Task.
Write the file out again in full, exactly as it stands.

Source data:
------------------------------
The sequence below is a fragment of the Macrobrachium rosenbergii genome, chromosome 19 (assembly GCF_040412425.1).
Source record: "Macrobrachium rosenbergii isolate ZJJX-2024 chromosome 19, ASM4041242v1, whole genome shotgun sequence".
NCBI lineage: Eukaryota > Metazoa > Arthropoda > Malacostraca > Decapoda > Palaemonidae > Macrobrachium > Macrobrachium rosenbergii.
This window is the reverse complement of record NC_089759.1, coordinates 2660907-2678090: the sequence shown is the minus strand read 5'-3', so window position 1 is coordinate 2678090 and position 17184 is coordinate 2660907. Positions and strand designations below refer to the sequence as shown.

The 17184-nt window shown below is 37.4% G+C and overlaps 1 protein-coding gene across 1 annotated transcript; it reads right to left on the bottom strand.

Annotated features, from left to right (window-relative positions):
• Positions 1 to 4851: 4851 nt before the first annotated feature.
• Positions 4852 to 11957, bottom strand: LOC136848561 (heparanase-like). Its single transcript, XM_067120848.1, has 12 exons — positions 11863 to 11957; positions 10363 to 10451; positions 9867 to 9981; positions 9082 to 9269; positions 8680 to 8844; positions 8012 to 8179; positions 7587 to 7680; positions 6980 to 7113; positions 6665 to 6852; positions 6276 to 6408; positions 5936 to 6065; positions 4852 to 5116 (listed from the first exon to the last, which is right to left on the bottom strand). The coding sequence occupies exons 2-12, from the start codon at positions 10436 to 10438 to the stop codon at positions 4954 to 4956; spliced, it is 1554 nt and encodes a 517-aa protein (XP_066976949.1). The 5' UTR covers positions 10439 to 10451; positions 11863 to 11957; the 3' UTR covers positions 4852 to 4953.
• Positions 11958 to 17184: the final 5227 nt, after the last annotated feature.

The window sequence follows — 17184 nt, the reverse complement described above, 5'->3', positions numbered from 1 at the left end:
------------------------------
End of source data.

The sequence below is a fragment of the Macrobrachium rosenbergii genome, chromosome 19 (assembly GCF_040412425.1).
Source record: "Macrobrachium rosenbergii isolate ZJJX-2024 chromosome 19, ASM4041242v1, whole genome shotgun sequence".
NCBI lineage: Eukaryota > Metazoa > Arthropoda > Malacostraca > Decapoda > Palaemonidae > Macrobrachium > Macrobrachium rosenbergii.
This window is the reverse complement of record NC_089759.1, coordinates 2660907-2678090: the sequence shown is the minus strand read 5'-3', so window position 1 is coordinate 2678090 and position 17184 is coordinate 2660907. Positions and strand designations below refer to the sequence as shown.

The 17184-nt window shown below is 37.4% G+C and overlaps 1 protein-coding gene across 1 annotated transcript; it reads right to left on the bottom strand.

Annotated features, from left to right (window-relative positions):
• Positions 1 to 4851: 4851 nt before the first annotated feature.
• Positions 4852 to 11957, bottom strand: LOC136848561 (heparanase-like). Its single transcript, XM_067120848.1, has 12 exons — positions 11863 to 11957; positions 10363 to 10451; positions 9867 to 9981; positions 9082 to 9269; positions 8680 to 8844; positions 8012 to 8179; positions 7587 to 7680; positions 6980 to 7113; positions 6665 to 6852; positions 6276 to 6408; positions 5936 to 6065; positions 4852 to 5116 (listed from the first exon to the last, which is right to left on the bottom strand). The coding sequence occupies exons 2-12, from the start codon at positions 10436 to 10438 to the stop codon at positions 4954 to 4956; spliced, it is 1554 nt and encodes a 517-aa protein (XP_066976949.1). The 5' UTR covers positions 10439 to 10451; positions 11863 to 11957; the 3' UTR covers positions 4852 to 4953.
• Positions 11958 to 17184: the final 5227 nt, after the last annotated feature.

The window sequence follows — 17184 nt, the reverse complement described above, 5'->3', positions numbered from 1 at the left end: